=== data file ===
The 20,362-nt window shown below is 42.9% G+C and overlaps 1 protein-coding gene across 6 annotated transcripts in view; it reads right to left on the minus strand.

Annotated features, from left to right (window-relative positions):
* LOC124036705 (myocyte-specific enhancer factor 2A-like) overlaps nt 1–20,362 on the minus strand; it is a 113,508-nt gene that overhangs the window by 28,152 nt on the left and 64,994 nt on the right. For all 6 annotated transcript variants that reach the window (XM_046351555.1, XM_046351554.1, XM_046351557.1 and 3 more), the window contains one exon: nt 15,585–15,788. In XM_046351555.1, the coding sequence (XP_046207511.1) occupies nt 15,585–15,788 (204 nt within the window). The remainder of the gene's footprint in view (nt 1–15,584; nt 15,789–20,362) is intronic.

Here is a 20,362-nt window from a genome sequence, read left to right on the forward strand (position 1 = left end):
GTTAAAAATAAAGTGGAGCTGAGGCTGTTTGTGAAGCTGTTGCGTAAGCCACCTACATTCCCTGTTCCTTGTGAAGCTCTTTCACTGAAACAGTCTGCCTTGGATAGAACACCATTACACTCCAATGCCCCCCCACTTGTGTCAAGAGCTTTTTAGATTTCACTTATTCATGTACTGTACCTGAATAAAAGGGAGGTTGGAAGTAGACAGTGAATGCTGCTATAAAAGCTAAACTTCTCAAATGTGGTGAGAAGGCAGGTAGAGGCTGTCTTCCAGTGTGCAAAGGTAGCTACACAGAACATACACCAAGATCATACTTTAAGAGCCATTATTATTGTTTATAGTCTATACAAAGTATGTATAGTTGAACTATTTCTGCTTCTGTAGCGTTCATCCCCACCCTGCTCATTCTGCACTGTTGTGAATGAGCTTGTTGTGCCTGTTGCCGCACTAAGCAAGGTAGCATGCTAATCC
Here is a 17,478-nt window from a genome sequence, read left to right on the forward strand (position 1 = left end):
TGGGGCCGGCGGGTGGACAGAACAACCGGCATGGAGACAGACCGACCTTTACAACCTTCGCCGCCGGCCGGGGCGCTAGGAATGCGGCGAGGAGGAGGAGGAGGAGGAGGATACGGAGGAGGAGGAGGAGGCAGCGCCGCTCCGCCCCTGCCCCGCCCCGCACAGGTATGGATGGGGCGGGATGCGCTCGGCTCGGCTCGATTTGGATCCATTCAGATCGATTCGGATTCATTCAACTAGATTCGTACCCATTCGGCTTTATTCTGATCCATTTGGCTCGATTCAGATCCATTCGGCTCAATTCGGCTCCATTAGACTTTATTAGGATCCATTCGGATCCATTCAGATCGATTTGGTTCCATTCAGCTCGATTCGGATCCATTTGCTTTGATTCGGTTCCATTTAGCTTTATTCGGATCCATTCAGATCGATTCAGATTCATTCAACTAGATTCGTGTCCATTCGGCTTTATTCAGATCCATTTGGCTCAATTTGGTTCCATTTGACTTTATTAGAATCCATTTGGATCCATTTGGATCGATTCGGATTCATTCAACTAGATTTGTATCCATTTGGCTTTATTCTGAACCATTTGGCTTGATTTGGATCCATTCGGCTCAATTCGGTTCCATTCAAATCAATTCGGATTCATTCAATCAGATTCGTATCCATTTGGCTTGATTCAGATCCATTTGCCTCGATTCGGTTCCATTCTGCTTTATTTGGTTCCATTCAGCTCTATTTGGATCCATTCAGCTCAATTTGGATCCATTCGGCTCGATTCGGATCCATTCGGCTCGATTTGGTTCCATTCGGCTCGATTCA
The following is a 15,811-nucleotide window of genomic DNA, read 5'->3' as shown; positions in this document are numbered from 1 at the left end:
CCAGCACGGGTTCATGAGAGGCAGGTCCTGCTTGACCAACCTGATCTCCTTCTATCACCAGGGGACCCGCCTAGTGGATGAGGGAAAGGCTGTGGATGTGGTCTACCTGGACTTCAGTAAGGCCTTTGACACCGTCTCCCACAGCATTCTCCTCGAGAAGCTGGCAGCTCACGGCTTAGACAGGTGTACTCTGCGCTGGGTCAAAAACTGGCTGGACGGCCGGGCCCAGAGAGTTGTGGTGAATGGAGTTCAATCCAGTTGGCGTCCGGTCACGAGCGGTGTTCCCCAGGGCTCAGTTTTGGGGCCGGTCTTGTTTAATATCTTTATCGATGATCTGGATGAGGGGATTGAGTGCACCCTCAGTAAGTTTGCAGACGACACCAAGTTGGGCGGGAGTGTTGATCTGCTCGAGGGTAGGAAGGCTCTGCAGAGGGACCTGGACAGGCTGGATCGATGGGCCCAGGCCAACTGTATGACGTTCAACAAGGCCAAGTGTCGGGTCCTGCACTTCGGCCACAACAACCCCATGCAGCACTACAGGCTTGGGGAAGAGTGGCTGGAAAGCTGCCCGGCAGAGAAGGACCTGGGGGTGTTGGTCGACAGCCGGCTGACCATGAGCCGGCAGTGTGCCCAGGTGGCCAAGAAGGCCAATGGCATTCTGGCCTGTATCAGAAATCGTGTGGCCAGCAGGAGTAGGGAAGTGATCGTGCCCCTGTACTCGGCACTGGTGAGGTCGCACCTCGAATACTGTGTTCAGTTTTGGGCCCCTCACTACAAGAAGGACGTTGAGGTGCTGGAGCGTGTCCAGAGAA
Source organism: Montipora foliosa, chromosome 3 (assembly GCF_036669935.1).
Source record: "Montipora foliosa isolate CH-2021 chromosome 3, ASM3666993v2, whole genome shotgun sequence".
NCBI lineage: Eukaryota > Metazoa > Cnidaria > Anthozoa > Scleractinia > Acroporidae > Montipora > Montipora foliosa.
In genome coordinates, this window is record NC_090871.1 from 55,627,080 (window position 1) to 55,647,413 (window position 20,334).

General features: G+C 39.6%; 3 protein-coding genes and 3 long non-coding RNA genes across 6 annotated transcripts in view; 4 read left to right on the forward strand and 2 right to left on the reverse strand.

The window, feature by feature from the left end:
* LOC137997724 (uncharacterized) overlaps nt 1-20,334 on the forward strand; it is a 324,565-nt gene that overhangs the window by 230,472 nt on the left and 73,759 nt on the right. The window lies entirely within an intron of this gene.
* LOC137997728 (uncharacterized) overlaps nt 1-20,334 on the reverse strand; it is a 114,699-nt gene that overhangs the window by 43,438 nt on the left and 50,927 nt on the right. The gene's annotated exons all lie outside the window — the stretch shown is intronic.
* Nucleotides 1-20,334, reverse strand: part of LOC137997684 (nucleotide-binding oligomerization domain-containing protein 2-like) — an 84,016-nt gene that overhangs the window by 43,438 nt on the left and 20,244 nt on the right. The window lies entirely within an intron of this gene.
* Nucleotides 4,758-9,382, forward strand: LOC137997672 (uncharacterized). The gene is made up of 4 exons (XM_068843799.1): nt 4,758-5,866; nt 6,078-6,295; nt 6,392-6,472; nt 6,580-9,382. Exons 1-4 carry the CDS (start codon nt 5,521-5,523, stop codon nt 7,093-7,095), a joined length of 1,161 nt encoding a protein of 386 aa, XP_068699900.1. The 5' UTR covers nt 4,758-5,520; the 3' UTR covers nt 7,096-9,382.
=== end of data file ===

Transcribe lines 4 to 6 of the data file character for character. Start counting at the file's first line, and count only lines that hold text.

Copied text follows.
Here is a 20,362-nt window from a genome sequence, read left to right on the forward strand (position 1 = left end):
GTTAAAAATAAAGTGGAGCTGAGGCTGTTTGTGAAGCTGTTGCGTAAGCCACCTACATTCCCTGTTCCTTGTGAAGCTCTTTCACTGAAACAGTCTGCCTTGGATAGAACACCATTACACTCCAATGCCCCCCCACTTGTGTCAAGAGCTTTTTAGATTTCACTTATTCATGTACTGTACCTGAATAAAAGGGAGGTTGGAAGTAGACAGTGAATGCTGCTATAAAAGCTAAACTTCTCAAATGTGGTGAGAAGGCAGGTAGAGGCTGTCTTCCAGTGTGCAAAGGTAGCTACACAGAACATACACCAAGATCATACTTTAAGAGCCATTATTATTGTTTATAGTCTATACAAAGTATGTATAGTTGAACTATTTCTGCTTCTGTAGCGTTCATCCCCACCCTGCTCATTCTGCACTGTTGTGAATGAGCTTGTTGTGCCTGTTGCCGCACTAAGCAAGGTAGCATGCTAATCC
Here is a 17,478-nt window from a genome sequence, read left to right on the forward strand (position 1 = left end):